1st Edition

ASEAN and the Responsibility to Protect An Ambivalent Relationship

By Thida Chanthima Neth Copyright 2025
    232 Pages
    by Routledge

    This book adopts a sociolegal and interdisciplinary approach to examine how the Responsibility to Protect (R2P) has been understood within the Association of Southeast Asian Nations (ASEAN).

    Historically, the international community has struggled to effectively address humanitarian crises worldwide. The concept of the 'Responsibility to Protect' (R2P) has emerged over the past two decades as a principle that could guide states’ efforts to prevent and respond to humanitarian crises. However, R2P's interpretation varies across different regions, and it remains to be established whether it can successfully achieve its goals. This book adopts an interdisciplinary approach to analyse how R2P has been perceived and applied within the Association of Southeast Asian Nations (ASEAN) and China. In particular, it explores ASEAN’s, ASEAN member-states’ and China’s understanding and implementation of R2P, paying special attention to the 1999 East Timor crisis, the Rohingya crisis, and the West Papua conflict. The book assesses whether R2P has influenced the actions of ASEAN, its member-states and China. At a broader level, the book also explores regional approaches to international law, shedding light on Southeast Asian states’ perspectives on this aspect of global governance.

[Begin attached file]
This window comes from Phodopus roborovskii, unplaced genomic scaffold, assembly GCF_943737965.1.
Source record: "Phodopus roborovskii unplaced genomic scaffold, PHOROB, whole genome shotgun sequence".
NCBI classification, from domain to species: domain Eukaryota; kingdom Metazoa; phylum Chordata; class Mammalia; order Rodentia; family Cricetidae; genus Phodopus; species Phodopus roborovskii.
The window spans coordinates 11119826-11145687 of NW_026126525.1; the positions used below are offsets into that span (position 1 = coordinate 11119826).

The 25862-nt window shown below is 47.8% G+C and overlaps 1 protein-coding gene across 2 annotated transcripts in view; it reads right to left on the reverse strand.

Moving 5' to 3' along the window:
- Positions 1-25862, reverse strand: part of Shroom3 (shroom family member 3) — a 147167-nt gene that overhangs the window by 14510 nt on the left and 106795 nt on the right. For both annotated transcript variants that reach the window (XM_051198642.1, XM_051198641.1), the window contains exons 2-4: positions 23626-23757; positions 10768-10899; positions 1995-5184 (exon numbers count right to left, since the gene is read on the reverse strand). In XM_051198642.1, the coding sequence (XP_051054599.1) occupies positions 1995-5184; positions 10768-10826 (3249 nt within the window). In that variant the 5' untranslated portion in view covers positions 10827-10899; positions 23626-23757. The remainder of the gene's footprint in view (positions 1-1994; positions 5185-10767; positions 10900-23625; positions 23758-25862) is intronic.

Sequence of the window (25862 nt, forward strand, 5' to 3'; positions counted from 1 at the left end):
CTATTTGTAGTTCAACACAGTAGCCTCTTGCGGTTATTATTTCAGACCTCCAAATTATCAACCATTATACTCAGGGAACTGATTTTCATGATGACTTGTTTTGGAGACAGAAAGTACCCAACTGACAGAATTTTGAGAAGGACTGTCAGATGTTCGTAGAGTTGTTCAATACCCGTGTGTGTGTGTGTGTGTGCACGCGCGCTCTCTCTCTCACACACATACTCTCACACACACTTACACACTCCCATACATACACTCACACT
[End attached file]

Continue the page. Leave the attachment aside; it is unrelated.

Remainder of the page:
This book will be of much interest to students of Responsibility to Protect, Asian politics, human rights, international law and International Relations in general.

    1: Introduction  2: The Emergence of R2P in International Law  3: The Association of the Southeast Asian Nations  4: The Association of the Southeast Asian Nations and the ‘Responsibility to Protect’  5: ASEAN and The East Timor Crisis  6: ASEAN and the Rohingya Crisis  7: ASEAN and West Papua  8: ASEAN and China 9: Conclusions

    Biography

    Thida Chanthima Neth has a PhD in Public International Law from City University, London, UK, and is a Strategic Advisor at the Asian Vision Institute, Cambodia.